In this WALB newsfilm clip from August 28, 1962, Albany, Georgia police chief Laurie Pritchett addresses and then arrests ministers from New York and Chicago participating in a kneel-in at Albany City Hall. The clip begins as the ministers, mostly white men, walk two abreast near city hall. They line up single file in front of the city hall and are met by the Albany police, some of whom stand at the far end of the line while others walk in front of the line with cameramen. From doorways across the street, spectators watch the demonstration. Pritchett asks the gathering of ministers why they came to Albany; an unidentified minister replies that they gathered to offer their prayers to God. After pausing, Chief Pritchett addresses the ministers, and counters that the publicity of their visit indicates they have come "to aid and abet the law violators of this city and of this county." Pritchett reminds the demonstrators of their civic obligations and their responsibilities to their congregations. He informs the group that those acting within the law are welcome in Albany, but lawbreakers will be treated as criminals. Pritchett asks the ministers to "go back to your normal places of livelihood, preach to your own congregation, and clear your own city of sin" before interfering with life in Albany. Appealing to their religious vocation, he says, "if you are peace-loving and religious people as you say you are, then I feel sure that you will leave here" and "not buy in with outside agitators." Pritchett reiterates his reluctance to arrest any of the clergy, asking them "in the name of decency and justice" to leave. When the ministers refuse to leave after his final warning, Pritchett orders his men to arrest them. As the group walks toward Freedom Alley (a dead-end road beside city hall where police hold arrested demonstrators for processing), the watching crowd cheers. While waiting in Freedom Alley, the clergy appear to sing in a silent portion of the clip. Seventy-five ministers, primarily from New York and Chicago, came to Albany at the request of Dr. Martin Luther King, Jr. and other local leaders hoping to facilitate interaction with Albany's white community; however, Albany's white ministers refused to meet with the "outsiders." Instead, the visiting clergy held a prayer vigil at city hall where they were arrested. All but eleven were bailed out of jail that same day; the remaining eleven stayed in jail until September 3, 1962.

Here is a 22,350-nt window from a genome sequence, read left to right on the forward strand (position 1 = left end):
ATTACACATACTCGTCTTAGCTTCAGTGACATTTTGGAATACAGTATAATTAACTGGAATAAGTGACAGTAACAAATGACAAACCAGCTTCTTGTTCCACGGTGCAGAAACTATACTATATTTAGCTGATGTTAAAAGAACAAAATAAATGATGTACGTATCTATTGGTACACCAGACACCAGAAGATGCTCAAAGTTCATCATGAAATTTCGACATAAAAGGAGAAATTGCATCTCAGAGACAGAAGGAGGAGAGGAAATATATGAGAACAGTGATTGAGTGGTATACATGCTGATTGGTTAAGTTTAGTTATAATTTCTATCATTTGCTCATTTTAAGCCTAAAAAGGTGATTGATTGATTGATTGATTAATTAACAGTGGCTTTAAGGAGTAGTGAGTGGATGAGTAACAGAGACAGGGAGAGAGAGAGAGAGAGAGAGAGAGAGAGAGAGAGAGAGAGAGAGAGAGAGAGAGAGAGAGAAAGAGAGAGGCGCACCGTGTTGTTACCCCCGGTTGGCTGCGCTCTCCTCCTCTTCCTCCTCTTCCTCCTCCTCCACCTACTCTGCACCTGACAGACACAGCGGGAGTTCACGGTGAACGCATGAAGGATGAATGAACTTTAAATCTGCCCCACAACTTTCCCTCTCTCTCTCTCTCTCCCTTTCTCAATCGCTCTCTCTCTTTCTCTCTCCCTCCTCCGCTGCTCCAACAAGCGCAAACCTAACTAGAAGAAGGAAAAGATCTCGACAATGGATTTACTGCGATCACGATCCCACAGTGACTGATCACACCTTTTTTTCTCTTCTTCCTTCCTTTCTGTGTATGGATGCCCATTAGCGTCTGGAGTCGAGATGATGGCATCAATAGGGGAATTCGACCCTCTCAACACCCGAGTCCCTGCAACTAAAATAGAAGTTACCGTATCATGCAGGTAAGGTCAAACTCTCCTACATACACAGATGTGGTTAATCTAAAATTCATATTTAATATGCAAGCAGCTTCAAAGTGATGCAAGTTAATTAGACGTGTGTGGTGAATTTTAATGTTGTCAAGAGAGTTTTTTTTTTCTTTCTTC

The Civil Rights Digital Library received support from a National Leadership Grant for Libraries awarded to the University of Georgia by the Institute of Museum and Library Services for digital conversion and description of the WALB News Film collection.
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Cite as: WALB newsfilm clip of police chief Laurie Pritchett arresting ministers from New York and Chicago participating in a kneel-in in front of city hall in Albany, Georgia, 1962 August 28, Albany Movement compilation, WALB News Film collection, Albany Movement Compilation Roll 1 [Tape 1], Walter J. Brown Media Archives and Peabody Award Collection, The University of Georgia Libraries, Athens, Ga., as presented in the Digital Library of Georgia.